Some of our sight-seers were tired after the Giardini di Tarocchi, and stayed in the snack bar rather than explore the sculptures. I considered staying behind too, but once we got out there, I knew that would have been a mistake. The garden was apparently built in the late 16th century, in the backyard of the Villa Orsini, to delight, amaze and horrify viewers. It is dotted with massive stone sculptures, some pagan, some mysterious, some gruesome. For example, twenty-foot long reclining Greek gods and mermaids; an elephant with a tower on its back, crushing a soldier with its trunk; Hercules breaking an Amazon's back over his knee. One of the most memorable pieces was a massive face carved into the side of a hill. You walked inside the gaping mouth, and inside found a small dining area. The only light was provided by the eyes and mouth. The table, a stone slab, strongly resembled an altar. The space also resembled a tomb. How decadent Orsini's guests must have felt, dining on a hot afternoon inside that cool, darkened tomb.
There was also a "leaning tower": a structure deliberately built at a significant angle -- 10 degrees perhaps? I'm not good at judging such things by eye -- so that the entire building leaned to one side. Going inside the tower was noticeably disorienting, much moreso than I expected. It made me feel a little dizzy! Brian pointed out that this crazy, drunken, leaning tower was a true representation of The Tower of the Tarot trumps.
Like many of the places I have attempted to describe, the Sacro Bosco transcends verbal description and really must be seen. Here are a couple of web pages with pictures:
http://webtravel.org/italy/between-rome-and-florence.html (this one has some good photos, apparently from some guy's vacation, complete with amusing commentary. I wish he had written more!)
http://piranesi.anu.edu.au/midjpg2/renarch.midjpg/display00009.html (there are pictures of several places on this page; look for the ones called "Bomarzo: garden monsters")
http://mail.confagricoltura.it/RES/rasna/mete/bomarzo/indice.htm (this one has a description, but only in Italian)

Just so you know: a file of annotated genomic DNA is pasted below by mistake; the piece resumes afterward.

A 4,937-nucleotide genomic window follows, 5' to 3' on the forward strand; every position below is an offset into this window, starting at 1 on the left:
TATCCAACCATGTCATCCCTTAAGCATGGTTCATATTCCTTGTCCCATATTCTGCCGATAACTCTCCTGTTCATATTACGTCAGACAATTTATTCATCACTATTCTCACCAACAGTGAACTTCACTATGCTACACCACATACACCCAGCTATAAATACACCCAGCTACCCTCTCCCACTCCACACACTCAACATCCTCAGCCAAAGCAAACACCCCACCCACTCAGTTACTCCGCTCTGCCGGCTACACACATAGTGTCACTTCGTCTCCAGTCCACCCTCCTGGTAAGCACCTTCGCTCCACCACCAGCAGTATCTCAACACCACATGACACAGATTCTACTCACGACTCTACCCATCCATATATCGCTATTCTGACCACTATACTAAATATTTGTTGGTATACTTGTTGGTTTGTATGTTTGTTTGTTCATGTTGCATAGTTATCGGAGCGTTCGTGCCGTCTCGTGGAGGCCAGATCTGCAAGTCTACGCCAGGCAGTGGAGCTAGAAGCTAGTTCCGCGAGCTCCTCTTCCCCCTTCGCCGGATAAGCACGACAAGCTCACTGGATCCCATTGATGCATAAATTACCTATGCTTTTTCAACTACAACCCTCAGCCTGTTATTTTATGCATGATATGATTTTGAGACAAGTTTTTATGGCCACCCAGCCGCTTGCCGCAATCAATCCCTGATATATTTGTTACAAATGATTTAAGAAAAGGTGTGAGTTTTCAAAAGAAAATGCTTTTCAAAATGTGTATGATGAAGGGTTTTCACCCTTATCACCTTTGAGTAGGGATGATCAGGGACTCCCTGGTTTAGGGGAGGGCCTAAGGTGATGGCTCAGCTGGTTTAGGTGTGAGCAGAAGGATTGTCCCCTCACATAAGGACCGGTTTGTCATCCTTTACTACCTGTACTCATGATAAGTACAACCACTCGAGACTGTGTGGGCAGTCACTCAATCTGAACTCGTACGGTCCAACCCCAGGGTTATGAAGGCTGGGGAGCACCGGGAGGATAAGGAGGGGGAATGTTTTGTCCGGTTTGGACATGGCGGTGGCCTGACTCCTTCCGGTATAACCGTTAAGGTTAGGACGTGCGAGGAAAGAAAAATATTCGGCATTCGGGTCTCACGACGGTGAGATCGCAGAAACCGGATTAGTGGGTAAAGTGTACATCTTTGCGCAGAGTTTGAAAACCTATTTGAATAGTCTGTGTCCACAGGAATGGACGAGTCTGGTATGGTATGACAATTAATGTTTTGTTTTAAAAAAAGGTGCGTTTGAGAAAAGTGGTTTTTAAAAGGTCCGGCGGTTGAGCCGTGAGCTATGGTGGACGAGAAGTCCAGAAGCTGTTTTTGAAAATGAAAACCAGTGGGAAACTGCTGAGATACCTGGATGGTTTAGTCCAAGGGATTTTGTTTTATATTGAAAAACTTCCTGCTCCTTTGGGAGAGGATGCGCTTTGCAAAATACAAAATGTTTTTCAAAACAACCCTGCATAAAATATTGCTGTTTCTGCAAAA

Brian had hoped to take us to the nearby town of Orvieto, which I hear is very scenic, for dinner. But by this time, everyone was feeling tired, so we decided to head straight back to our Castello di Montalto. On the ride back, I sat with Simon Howard and had a really interesting conversation. Simon is a professional photographer, with a fascinating perspective about how photography, capturing experiences with a single image, tends to narrow our memory of the experience. It was great to get the chance to talk with him.
It was very late by the time we made it back to Montalto. About half the group headed down the hill for another lavish dinner at the Monastero d'Ombrone. Georg, Francesca and I stayed at the castello and had a quiet dinner with Brian, John and Ann, Maria, and Simon. After all the excitement and sightseeing of the past week, I was really glad to have a quiet, simple dinner with friends.
Brian entertained us with stories of "the good old days" -- three years ago! -- when there was little Internet presence in Italy, and hotel reservations all had to be made by phone, imitating the old Italian ladies with whom he would often try to communicate ("Can you call back? Papa's not here!" "Signora, I'm calling from California, it's 3am, can you please --" "Call back later! Papa's not here now!"). He also told us about being locked out of his hotel, many years ago, and the hotel manager yelling down at him from a second-story window, "What's wrong with you Americans! You stay out too late! There is no nightlife in Florence!"
We finished the meal with a wonderful Italian dessert of fresh fruit, chilled until almost frozen, with red wine poured over it. Simple and elegant, the perfect end to our final meal at Montalto.
This was in fact our farewell dinner, though the group was staying for another day, because of a scheduling goof. We had made our plane reservations through Priceline.com, where we got a decent price. Unfortunately, when you book with Priceline, you are not allowed to specify the time of your flight, only the date. So we were stuck taking a 12:30 flight from Malpensa airport, in Milan. The only way to catch that plane was to take a 6 am train from Florence. And the only way to catch that train was to be in Florence first thing Saturday morning.
So even though Brian would be delivering the group to Florence on Saturday afternoon, the three of us had to leave on Friday. With much sadness, Georg and I gave Brian our leftover pantry supplies (half-filled bottles of wine and olive oil, a head of garlic, that sort of thing), and made plans for our departure the next morning. We retired to Scuola just as the other dinner group was returning from the monastery.
Next time: Saying goodbye, and another look at Florence.